Police forces and organisations across the UK are running campaigns throughout October to raise awareness of romance fraud.
More than 600 romance scams were reported per month during June, July, and August – a 26% rise on 2019.
The rise is attributable to the stark increase in online and virtual dating during the Coronavirus lockdown, with scammers exploiting victim’s desires for more human contact whilst locked down.
Romance fraud, or dating fraud, occurs when people think they have met the perfect partner online but their “date” is using a fake profile to form a relationship. They gain the victim’s trust over weeks or months but the criminal’s end goal is to get the victim’s money or personal information.
Diana Fawcett, chief executive of charity Victim Support, said: “Lockdown restrictions meant people could not meet in person for a number of months, which led to many seeking to form new connections online.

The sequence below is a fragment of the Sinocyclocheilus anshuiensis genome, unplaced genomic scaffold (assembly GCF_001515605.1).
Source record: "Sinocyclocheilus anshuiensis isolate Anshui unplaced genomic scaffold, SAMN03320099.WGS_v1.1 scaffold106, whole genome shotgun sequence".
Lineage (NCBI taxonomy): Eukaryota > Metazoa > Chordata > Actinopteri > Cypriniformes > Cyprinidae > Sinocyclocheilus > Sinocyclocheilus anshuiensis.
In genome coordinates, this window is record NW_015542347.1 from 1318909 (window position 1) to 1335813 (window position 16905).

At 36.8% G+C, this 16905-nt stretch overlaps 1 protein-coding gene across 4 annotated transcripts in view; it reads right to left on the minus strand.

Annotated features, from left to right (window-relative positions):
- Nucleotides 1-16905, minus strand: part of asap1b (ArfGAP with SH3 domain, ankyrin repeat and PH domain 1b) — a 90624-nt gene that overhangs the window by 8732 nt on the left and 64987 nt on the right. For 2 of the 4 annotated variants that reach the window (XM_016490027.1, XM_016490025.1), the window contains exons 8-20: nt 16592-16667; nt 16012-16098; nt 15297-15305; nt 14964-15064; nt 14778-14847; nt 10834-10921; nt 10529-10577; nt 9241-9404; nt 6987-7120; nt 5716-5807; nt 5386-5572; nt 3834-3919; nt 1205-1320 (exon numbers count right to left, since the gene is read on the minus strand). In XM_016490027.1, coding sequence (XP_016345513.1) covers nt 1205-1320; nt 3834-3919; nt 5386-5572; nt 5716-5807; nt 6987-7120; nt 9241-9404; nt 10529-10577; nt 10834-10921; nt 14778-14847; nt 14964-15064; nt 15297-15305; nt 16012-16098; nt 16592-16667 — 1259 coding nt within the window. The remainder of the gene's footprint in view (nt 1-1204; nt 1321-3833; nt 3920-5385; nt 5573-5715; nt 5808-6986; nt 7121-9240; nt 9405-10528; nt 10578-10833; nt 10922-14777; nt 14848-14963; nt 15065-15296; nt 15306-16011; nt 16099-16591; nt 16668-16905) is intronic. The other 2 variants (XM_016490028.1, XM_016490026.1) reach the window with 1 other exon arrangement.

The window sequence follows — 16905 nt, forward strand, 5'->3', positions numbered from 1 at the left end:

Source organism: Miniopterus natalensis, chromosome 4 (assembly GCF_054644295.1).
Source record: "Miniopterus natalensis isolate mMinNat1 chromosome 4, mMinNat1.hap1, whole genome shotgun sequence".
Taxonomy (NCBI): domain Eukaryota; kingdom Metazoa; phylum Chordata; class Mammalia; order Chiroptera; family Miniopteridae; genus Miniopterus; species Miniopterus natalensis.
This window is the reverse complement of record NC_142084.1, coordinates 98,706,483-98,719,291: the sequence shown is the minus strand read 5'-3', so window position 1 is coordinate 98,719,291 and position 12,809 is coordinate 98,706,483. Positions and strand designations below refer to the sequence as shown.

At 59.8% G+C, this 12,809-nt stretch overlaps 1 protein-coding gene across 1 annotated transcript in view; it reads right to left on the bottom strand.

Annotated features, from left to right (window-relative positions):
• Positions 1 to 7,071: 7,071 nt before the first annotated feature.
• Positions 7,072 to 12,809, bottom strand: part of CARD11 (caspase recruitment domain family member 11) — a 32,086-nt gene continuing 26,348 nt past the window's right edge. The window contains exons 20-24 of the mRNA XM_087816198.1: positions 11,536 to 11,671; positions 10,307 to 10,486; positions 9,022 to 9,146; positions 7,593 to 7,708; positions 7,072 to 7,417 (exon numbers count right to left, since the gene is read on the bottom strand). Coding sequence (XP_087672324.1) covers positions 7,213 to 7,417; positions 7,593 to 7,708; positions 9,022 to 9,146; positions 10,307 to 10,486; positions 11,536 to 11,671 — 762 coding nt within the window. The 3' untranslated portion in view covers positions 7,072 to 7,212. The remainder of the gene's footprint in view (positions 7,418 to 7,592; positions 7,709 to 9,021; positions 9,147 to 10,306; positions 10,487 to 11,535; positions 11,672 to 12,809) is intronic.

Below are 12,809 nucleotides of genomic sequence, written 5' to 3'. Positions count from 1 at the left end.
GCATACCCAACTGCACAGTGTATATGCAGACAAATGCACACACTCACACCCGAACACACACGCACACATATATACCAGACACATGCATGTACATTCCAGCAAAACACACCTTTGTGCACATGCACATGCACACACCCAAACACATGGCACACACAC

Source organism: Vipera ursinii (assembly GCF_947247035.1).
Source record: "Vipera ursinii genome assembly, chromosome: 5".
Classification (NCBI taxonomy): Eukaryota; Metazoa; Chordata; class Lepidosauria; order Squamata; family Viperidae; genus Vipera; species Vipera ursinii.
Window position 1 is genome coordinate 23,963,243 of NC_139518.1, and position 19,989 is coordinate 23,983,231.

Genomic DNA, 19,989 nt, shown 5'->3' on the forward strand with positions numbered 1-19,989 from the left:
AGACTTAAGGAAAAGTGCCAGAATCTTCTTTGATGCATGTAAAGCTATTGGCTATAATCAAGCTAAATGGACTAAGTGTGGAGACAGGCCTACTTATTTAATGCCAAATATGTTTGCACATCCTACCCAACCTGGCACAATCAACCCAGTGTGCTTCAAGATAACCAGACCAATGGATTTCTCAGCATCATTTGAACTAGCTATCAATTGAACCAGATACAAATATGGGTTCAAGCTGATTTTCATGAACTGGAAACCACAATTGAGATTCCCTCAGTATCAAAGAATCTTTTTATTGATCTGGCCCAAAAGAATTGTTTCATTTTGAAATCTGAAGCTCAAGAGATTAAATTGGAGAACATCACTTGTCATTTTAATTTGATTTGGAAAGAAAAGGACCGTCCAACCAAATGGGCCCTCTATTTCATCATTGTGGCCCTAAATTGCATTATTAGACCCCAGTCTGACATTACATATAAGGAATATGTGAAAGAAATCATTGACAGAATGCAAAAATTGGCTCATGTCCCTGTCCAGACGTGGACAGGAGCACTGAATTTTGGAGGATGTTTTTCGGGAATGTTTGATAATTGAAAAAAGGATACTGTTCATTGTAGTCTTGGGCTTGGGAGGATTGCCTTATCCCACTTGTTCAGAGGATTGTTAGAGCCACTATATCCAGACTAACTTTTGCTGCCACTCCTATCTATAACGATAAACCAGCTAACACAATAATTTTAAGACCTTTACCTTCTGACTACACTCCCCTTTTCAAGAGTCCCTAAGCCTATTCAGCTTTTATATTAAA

“Whilst using the internet can be a great way to meet people and form relationships, there’s also a great risk of being lured into a romance scam as fraudsters know how to take advantage of people’s desire for human contact.
“Unfortunately, we’ve seen that circumstances caused by coronavirus were in fact used by fraudsters as a ‘hook’ to extort money. For example, some have invented lies about needing medical treatment, or urgent travel expenses to leave a country, or funds to keep afloat after a bogus job loss caused by the pandemic.”
George Kidd, chief executive of the Online Dating Association, which is also involved in the campaign said: “We use technology and human moderation to block fake profiles, create safer messaging platforms, and increasing use of video chat and photo verification that makes it harder still to invent a profile and get away with it.”
The average victim of romance fraud loses £10,000. Losses reported by victims between August 2019 and August 2020 totalled £66,335,239.
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